Friday night's movie is Bloodshed, a cautionary tale of what comes to pass when arrogant small town teenagers venture into the woods of rural backwater America. Yup, we're back in Texas Chainsaw Massacre/Deliverance territory, and the natives are getting restless. This ultra low budget gorefest doesn't entirely convince (the characters are all so uniformly awful it's hard to sympathise with any of them, and the 'motivation' behind the crazy woodsmen's killing spree is pretty thin to say the least) but, like Dead Meat, it's saved by an enthusiastic approach and a surprise ending that works extremely well.
Saturday's first flick of the day is the intriguing South Korean ghost story The Uninvited. Yes, the pace is slower than zombie staggering across the fields of County Leitrim, but it nevertheless manages to hold the attention well, beginning with what seems like a classic 'small ghostly children who pop up in unexpected places' set up before departing for quite other worldly and fascinating territory. Not sure it entirely makes sense, but it has a weird and moving logic reminiscent of Don't Look Now that prevents it from becoming overly baffling.
The Cutting Edge Short Film Competition is always a highlight of the festival, and this year is no exception. Like a series of lessons in how to get killed, we are warned of the dangers of giant spiders (in 1930s style creature feature Larger Than Life), dangerous driving (Kitty and Im Dunkeln), DIY (the brilliantly innovative French Doors), sulky small children (the unexpectedly comic Something Red) and summoning a demon from the eighth circle of hell to be your new flatmate (the hilarious and beautifully observed Roommate From Hell). Oh and kettles. Why does nobody in a horror movie ever have an electric kettle? Whistling kettles are scary. Gaunny no.
Anyway. More short films follow with a retrospective of the work of British horror animator Robert Morgan, a director that somehow manages to create films that are dark, disturbing and deeply wrong, yet at the same time curiously beautiful and sweet. The Separation in particular is truly tragic, whilst The Cat With Hands is like an episode of Jim Henson's The Storyteller gone to the bad…
Next up we're treated to an audience with Ken Foree (aka Peter in the original version of Dawn of the Dead). A true stalwart of the horror festival circuit, the effusive Mr Foree has a tale for every occasion and could probably have talked all night had the schedule allowed. However, he managed to stay quiet long enough for us to watch a somewhat grainy version of the film that made his name. And I must admit I take back what I said about this film last year (that it was 'bloody boring' in fact) – if you sleep through the first half and watch the ending, it's really quite exciting…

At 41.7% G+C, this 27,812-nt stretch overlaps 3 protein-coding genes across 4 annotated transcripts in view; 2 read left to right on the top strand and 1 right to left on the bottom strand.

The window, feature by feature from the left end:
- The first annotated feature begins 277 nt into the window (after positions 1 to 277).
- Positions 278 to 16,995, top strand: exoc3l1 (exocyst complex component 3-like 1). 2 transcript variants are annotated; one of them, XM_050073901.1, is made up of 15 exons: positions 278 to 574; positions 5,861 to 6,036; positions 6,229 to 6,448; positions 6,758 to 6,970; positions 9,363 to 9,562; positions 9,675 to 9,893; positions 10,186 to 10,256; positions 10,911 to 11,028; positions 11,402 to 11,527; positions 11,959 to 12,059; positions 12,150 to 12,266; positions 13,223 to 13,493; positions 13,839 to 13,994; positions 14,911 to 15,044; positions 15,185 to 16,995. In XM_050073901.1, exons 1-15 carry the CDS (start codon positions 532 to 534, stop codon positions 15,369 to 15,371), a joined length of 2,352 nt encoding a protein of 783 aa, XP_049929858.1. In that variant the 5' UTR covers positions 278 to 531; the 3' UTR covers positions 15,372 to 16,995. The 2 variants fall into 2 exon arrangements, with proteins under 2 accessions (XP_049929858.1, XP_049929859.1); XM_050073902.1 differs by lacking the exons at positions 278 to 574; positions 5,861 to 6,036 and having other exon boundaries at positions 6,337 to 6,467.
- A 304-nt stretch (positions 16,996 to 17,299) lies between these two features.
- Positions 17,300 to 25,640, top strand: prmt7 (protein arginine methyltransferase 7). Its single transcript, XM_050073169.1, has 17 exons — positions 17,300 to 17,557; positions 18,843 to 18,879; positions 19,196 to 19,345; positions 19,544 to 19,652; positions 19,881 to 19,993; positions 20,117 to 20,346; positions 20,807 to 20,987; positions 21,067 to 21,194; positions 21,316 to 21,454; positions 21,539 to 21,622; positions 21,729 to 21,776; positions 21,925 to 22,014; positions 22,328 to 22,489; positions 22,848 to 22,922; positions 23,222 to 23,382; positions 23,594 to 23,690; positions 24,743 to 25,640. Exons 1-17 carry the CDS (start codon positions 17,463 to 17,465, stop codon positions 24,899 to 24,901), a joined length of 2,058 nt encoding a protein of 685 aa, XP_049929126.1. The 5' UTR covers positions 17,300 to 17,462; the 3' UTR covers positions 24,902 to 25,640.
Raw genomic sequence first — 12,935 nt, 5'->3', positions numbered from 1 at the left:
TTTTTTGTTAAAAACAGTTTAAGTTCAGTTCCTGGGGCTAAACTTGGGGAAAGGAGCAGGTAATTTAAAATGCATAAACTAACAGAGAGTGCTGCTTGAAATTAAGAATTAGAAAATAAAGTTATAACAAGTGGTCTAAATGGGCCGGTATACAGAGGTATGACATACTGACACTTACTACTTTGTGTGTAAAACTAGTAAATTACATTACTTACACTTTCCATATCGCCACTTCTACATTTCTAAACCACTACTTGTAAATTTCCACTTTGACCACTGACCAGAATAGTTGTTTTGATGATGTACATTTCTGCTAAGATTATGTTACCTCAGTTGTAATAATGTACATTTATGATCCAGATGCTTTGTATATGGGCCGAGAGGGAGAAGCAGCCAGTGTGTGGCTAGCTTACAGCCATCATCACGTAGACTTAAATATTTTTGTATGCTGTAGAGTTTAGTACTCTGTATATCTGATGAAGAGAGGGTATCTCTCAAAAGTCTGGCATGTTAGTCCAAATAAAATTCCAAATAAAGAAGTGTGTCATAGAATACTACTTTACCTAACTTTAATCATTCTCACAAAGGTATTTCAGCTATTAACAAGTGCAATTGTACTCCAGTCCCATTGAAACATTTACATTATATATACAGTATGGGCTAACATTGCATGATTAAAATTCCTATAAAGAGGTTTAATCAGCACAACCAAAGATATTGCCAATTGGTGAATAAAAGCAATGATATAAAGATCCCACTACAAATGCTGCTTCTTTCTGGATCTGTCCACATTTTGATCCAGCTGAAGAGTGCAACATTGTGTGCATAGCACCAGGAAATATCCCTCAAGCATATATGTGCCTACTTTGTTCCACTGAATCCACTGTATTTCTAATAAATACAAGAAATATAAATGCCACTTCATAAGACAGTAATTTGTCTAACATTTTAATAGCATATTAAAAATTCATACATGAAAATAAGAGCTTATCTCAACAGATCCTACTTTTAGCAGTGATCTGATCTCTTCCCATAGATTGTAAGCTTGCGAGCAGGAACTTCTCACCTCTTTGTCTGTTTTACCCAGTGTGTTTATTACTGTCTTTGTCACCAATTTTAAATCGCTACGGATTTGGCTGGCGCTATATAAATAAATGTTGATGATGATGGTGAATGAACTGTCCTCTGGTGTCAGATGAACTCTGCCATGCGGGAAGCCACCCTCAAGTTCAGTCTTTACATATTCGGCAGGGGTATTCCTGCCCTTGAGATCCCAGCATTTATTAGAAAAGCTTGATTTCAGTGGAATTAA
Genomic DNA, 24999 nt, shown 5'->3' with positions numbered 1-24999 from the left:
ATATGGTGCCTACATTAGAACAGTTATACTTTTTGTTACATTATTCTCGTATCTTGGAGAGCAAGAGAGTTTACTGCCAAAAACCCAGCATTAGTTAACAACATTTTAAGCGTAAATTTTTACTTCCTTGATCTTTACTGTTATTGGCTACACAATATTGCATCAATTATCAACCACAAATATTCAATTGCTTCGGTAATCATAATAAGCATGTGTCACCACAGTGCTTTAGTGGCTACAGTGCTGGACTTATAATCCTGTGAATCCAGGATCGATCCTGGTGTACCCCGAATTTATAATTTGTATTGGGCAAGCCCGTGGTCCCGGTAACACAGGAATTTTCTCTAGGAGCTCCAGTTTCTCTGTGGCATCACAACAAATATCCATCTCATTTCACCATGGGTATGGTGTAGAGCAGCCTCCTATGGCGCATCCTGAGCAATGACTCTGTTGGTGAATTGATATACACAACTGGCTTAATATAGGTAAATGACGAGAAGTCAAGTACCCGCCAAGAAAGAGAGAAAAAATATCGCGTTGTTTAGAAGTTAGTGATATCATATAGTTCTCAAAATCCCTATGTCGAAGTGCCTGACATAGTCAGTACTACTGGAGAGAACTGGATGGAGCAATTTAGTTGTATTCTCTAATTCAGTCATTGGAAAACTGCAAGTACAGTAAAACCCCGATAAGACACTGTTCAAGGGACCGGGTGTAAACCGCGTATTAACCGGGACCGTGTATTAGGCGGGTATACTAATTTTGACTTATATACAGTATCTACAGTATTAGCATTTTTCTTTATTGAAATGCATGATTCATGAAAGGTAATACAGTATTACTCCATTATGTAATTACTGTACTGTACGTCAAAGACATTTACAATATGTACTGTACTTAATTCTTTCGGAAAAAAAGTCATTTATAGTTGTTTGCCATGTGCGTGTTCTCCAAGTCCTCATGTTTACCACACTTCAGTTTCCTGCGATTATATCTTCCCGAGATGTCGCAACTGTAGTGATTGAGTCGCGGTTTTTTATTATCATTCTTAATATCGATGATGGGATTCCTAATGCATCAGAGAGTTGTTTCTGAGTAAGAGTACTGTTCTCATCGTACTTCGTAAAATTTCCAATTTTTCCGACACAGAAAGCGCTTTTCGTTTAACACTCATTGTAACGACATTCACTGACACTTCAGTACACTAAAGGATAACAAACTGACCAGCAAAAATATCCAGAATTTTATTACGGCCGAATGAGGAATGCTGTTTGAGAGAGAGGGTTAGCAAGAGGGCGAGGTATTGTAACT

And so for the moment we've all been waiting for, the all nighter. Things kick off at midnight with a trailer and Q&A for The Descent, the new release from Dog Soldiers director Neil Marshall. Six adventure seeking women descend into a labyrinth of unexplored caves and discover… Gollum. Chicks with picks and attitude – and hopefully the kind of strong group dynamics and sympathetic characterisation that made Dog Soldiers so brilliant. It's out in July and I can't wait.
After a squirmingly icky body horror short from Sweden called Dysmorpho (put it this way, if you thought chest hair was gross before, you ain't seen nothing yet…), our first feature is Three… Extremes, a compendium of short movies from Asian directors Fruit Chan, Chan-wook Park and Takashi Miike. Fruit Chan's Dumplings is excellent, a Faustian tale of a vain socialite who purchases smooth skin and youthfulness at a terrible price. Just what is in the somewhat pink and crunchy dumplings she must eat? Trust me, you really don't wanna know. The second film, Cut, features a director who finds himself the star of his own horror flick, and whilst there's some superb and shocking visual imagery to savour, the film instead does drag its feet of lead somewhat – although nowhere near as badly as the final instalment, Box. The bits I saw in between falling asleep looked suitably atmospheric and creepy but were also completely confusing and slow as a sleepy zombie that's been shambling round the shopping mall all night.